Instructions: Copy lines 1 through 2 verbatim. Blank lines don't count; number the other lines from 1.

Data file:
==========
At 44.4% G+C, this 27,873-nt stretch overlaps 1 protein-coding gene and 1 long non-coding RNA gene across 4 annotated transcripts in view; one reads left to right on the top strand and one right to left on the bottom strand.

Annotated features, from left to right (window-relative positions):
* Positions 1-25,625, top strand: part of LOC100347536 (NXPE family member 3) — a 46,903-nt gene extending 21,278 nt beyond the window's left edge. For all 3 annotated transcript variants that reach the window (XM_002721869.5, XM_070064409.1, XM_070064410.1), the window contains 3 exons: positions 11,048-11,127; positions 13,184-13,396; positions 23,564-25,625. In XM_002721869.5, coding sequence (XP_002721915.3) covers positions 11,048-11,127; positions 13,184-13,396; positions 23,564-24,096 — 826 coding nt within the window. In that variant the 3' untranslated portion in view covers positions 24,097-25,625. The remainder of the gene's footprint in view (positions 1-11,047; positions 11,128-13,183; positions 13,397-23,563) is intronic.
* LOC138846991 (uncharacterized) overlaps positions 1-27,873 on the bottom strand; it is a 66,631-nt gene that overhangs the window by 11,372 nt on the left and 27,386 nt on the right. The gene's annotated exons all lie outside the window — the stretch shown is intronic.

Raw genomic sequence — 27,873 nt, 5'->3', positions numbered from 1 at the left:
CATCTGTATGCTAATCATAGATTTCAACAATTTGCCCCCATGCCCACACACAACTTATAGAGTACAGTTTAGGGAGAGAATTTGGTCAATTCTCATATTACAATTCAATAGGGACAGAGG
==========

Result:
At 44.4% G+C, this 27,873-nt stretch overlaps 1 protein-coding gene and 1 long non-coding RNA gene across 4 annotated transcripts in view; one reads left to right on the top strand and one right to left on the bottom strand.

Annotated features, from left to right (window-relative positions):